Quitting Solo Versus with a Friend
Everyone has his or her own way to quit smoking. Some like to go it alone, while others prefer the support of a friend. There’s no right way to quit smoking - you need to do what works best for you, especially on the tough days. Consider these points when quitting solo or with a friend.
Only you can make yourself quit smoking. Doing it with someone else or supporting someone else is all well and good, but, in the end, it’s you who needs to stick with it.
- No Need to Compromise
You can do whatever works for you. The last thing you need when you’re trying to quit is to have to worry about other people. Solo quitting allows you to be selfish (in a good way) and focus on your own quit plan.
- Choose Your Support
You can choose which friends, family, and work colleagues can offer you the best support during your journey to a smoke-free life.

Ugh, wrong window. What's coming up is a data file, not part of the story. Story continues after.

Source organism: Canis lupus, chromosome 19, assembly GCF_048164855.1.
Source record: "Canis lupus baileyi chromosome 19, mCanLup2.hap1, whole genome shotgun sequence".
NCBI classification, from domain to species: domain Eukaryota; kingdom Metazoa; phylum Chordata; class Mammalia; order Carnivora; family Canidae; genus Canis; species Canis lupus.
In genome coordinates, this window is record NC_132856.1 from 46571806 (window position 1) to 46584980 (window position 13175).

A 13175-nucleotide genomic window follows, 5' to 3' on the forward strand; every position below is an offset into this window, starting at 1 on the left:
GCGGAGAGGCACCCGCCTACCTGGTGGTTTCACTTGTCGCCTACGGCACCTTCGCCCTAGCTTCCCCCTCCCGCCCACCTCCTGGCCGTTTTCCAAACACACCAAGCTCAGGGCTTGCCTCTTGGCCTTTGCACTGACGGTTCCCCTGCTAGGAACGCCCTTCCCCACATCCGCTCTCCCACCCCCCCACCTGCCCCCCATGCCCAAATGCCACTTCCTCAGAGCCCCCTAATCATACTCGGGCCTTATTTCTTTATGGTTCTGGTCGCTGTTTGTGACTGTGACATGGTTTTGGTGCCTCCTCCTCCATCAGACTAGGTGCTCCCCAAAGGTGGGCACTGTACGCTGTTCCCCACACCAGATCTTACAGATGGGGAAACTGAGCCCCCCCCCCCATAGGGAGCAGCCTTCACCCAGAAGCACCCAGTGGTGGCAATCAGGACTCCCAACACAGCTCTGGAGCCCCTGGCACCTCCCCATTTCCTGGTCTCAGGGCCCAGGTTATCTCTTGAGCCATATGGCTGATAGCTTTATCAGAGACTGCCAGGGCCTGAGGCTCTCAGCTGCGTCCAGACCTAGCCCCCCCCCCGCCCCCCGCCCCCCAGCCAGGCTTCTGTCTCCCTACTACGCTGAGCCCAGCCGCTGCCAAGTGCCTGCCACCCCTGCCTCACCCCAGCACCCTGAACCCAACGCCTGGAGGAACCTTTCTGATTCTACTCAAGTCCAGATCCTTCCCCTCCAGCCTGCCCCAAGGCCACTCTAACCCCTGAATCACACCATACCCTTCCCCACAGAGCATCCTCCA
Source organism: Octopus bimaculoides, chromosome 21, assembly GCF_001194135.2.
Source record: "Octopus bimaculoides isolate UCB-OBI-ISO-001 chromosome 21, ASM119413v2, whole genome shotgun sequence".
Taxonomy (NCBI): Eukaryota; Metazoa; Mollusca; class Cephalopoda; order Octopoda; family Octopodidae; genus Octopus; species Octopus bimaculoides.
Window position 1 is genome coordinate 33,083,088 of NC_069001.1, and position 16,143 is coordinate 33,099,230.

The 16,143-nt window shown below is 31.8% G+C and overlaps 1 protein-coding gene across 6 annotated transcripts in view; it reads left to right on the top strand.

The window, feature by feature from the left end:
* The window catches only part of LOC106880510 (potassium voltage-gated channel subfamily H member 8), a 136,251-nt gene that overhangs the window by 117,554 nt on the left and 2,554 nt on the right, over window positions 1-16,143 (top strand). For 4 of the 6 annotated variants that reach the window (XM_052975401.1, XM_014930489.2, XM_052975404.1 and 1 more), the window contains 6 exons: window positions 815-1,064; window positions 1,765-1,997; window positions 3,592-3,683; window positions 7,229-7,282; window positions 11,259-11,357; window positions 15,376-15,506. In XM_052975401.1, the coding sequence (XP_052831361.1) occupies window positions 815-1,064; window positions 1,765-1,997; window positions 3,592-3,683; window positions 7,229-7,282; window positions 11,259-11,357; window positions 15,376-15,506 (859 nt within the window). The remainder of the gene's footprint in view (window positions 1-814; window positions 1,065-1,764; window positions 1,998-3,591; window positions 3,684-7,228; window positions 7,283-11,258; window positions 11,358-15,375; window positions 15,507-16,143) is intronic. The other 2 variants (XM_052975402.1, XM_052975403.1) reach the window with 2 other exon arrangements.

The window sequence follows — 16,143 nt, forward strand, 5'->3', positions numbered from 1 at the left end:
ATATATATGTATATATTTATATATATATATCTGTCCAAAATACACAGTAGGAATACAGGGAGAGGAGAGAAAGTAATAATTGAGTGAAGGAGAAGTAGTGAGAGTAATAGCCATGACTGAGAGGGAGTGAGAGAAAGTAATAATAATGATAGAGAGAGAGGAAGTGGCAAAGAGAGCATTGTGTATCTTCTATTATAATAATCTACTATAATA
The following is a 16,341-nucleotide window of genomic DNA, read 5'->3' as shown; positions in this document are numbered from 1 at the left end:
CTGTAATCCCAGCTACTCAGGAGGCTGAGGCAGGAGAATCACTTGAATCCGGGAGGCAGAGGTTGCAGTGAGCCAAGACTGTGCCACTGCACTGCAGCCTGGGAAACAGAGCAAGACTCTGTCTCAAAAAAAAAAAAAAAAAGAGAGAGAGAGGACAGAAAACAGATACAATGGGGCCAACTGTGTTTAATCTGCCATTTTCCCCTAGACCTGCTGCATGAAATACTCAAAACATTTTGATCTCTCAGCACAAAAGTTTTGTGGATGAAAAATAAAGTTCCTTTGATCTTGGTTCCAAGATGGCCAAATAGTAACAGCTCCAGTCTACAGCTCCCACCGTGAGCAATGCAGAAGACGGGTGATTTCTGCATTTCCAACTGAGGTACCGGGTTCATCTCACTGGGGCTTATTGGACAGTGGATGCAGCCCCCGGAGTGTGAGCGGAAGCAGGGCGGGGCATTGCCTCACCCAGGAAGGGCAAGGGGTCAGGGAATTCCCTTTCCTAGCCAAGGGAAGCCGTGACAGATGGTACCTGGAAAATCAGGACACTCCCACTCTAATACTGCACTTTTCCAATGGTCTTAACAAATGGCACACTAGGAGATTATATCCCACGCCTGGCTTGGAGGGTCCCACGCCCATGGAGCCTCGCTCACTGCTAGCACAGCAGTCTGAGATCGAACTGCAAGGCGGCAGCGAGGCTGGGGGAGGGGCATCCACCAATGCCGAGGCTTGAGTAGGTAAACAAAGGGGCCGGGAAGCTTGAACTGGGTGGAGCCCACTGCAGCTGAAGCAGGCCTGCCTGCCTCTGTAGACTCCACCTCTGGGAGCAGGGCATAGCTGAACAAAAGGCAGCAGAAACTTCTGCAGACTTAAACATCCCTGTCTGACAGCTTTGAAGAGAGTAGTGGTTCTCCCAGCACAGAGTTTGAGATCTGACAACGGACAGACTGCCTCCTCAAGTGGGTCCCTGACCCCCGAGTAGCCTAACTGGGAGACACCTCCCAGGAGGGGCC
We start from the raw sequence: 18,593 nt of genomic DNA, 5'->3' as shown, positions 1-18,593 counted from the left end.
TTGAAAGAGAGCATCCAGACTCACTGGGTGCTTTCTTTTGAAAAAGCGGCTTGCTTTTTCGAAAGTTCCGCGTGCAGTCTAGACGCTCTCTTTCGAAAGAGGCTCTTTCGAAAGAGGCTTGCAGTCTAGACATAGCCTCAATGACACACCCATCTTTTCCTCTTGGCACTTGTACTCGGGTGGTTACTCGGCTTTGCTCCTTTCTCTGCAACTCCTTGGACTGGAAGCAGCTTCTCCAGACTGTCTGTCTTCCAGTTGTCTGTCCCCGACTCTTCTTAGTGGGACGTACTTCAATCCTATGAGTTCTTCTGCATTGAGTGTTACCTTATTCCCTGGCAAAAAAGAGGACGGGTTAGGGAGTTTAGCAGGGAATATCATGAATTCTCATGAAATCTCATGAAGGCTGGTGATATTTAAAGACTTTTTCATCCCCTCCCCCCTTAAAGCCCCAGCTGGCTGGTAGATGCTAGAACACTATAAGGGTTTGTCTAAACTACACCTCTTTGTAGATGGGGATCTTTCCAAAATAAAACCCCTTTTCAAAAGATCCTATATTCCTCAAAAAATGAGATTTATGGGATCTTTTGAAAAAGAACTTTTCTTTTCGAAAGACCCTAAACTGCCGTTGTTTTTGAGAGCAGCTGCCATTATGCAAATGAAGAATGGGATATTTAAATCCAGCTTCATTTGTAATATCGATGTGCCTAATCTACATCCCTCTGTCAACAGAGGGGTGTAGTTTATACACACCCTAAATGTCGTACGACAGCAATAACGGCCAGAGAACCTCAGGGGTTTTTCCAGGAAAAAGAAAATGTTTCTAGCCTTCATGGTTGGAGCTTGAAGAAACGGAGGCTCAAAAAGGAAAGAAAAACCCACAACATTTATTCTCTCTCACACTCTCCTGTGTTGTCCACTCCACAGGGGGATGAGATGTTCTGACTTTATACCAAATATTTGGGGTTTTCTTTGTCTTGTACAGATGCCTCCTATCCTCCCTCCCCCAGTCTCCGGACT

- Less Influence
If your friend fails, there might be a chance of you taking the easy way out. “Well, they gave up so I can too.” By going it alone, you’re less likely to be influenced by the ups and downs of other quitters.
Quitting with a Friend
Sometimes we need others to help us get through the tougher times. Quitting smoking can be a difficult journey, and as the saying goes: a problem shared is a problem halved.
- Guaranteed Support
A quit buddy is more likely to understand what you’re going through than your non-smoking partner or friends. Your buddy will be going through the same emotions, cravings, and difficulties so you’ll have support when you need it.
- Helping Others Can Be Easier
By quitting with a friend, you’re helping someone else reach their non-smoking goal, which can be great motivation.
- Less Temptation
If your friend stops smoking, then when you see her you’re less likely to associate her with smoking. And you’ll stop tempting each other to smoke again.